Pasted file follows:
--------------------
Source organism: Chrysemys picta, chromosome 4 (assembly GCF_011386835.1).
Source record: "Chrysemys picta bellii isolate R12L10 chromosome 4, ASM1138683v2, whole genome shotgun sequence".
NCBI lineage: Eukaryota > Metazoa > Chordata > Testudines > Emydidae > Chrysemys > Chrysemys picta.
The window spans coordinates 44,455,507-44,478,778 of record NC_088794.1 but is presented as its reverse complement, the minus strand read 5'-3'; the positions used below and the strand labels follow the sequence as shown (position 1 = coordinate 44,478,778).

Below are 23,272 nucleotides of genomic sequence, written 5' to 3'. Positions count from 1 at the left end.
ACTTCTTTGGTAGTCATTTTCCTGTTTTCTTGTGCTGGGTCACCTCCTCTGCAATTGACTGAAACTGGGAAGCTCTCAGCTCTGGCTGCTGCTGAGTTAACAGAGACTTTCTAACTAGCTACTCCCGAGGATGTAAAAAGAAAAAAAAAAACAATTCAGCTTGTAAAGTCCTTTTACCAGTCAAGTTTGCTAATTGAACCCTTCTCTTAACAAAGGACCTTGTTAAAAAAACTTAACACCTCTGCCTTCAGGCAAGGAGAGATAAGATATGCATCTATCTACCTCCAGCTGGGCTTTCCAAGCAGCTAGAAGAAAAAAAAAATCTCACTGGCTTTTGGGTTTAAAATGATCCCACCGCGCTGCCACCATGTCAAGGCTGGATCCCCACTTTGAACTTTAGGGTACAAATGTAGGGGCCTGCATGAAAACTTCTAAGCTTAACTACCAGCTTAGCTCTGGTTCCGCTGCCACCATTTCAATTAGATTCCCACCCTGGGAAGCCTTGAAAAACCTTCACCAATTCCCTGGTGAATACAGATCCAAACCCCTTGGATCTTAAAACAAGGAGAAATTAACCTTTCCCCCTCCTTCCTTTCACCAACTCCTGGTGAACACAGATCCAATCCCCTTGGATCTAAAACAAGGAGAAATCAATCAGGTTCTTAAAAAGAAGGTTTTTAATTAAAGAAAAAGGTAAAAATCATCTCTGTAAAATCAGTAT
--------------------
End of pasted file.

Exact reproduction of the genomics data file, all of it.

Source organism: Chrysemys picta, chromosome 4 (assembly GCF_011386835.1).
Source record: "Chrysemys picta bellii isolate R12L10 chromosome 4, ASM1138683v2, whole genome shotgun sequence".
NCBI lineage: Eukaryota > Metazoa > Chordata > Testudines > Emydidae > Chrysemys > Chrysemys picta.
The window spans coordinates 44,455,507-44,478,778 of record NC_088794.1 but is presented as its reverse complement, the minus strand read 5'-3'; the positions used below and the strand labels follow the sequence as shown (position 1 = coordinate 44,478,778).

Below are 23,272 nucleotides of genomic sequence, written 5' to 3'. Positions count from 1 at the left end.
ACTTCTTTGGTAGTCATTTTCCTGTTTTCTTGTGCTGGGTCACCTCCTCTGCAATTGACTGAAACTGGGAAGCTCTCAGCTCTGGCTGCTGCTGAGTTAACAGAGACTTTCTAACTAGCTACTCCCGAGGATGTAAAAAGAAAAAAAAAAACAATTCAGCTTGTAAAGTCCTTTTACCAGTCAAGTTTGCTAATTGAACCCTTCTCTTAACAAAGGACCTTGTTAAAAAAACTTAACACCTCTGCCTTCAGGCAAGGAGAGATAAGATATGCATCTATCTACCTCCAGCTGGGCTTTCCAAGCAGCTAGAAGAAAAAAAAAATCTCACTGGCTTTTGGGTTTAAAATGATCCCACCGCGCTGCCACCATGTCAAGGCTGGATCCCCACTTTGAACTTTAGGGTACAAATGTAGGGGCCTGCATGAAAACTTCTAAGCTTAACTACCAGCTTAGCTCTGGTTCCGCTGCCACCATTTCAATTAGATTCCCACCCTGGGAAGCCTTGAAAAACCTTCACCAATTCCCTGGTGAATACAGATCCAAACCCCTTGGATCTTAAAACAAGGAGAAATTAACCTTTCCCCCTCCTTCCTTTCACCAACTCCTGGTGAACACAGATCCAATCCCCTTGGATCTAAAACAAGGAGAAATCAATCAGGTTCTTAAAAAGAAGGTTTTTAATTAAAGAAAAAGGTAAAAATCATCTCTGTAAAATCAGTAT